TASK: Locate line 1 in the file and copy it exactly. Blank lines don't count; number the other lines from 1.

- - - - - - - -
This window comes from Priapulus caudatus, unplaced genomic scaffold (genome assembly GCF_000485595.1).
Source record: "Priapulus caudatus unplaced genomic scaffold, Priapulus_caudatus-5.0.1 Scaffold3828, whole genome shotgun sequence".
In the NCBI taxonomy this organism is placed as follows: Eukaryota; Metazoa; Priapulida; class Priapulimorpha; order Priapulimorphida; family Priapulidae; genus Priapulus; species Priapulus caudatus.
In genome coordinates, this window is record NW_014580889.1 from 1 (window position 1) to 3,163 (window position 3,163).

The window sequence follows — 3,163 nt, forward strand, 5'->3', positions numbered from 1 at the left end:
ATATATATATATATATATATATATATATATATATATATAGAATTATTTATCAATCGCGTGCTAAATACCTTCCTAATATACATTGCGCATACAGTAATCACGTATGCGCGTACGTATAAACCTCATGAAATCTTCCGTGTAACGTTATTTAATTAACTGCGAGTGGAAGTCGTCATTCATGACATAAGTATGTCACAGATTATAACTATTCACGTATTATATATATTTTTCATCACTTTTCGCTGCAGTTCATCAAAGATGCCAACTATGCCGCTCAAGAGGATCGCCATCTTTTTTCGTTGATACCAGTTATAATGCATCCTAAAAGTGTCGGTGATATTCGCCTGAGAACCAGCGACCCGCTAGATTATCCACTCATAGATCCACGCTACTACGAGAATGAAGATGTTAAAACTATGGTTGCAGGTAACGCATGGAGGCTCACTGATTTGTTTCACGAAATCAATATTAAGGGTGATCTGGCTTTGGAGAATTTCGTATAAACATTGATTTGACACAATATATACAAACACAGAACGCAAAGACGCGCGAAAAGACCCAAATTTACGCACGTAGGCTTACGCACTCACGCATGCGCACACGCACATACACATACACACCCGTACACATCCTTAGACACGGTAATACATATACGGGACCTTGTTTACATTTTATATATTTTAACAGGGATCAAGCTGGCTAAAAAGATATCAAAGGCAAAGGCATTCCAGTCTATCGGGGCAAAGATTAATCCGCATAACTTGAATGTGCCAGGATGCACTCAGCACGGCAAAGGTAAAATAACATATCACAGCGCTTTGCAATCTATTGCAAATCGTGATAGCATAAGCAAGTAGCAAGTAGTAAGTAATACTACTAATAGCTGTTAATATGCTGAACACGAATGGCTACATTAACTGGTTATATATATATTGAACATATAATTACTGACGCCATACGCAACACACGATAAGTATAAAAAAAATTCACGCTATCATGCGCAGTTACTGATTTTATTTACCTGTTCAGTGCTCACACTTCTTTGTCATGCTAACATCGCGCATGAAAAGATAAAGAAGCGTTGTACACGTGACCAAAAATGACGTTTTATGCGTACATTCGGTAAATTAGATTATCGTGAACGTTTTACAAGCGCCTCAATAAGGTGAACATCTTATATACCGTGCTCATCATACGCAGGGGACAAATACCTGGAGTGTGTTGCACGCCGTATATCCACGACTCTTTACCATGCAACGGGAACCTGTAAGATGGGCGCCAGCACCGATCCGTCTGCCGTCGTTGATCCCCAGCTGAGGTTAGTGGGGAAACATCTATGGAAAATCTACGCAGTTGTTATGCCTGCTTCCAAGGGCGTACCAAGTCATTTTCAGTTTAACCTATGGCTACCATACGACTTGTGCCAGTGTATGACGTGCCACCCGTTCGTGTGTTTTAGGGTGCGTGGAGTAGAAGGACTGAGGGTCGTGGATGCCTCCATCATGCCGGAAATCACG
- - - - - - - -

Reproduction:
This window comes from Priapulus caudatus, unplaced genomic scaffold (genome assembly GCF_000485595.1).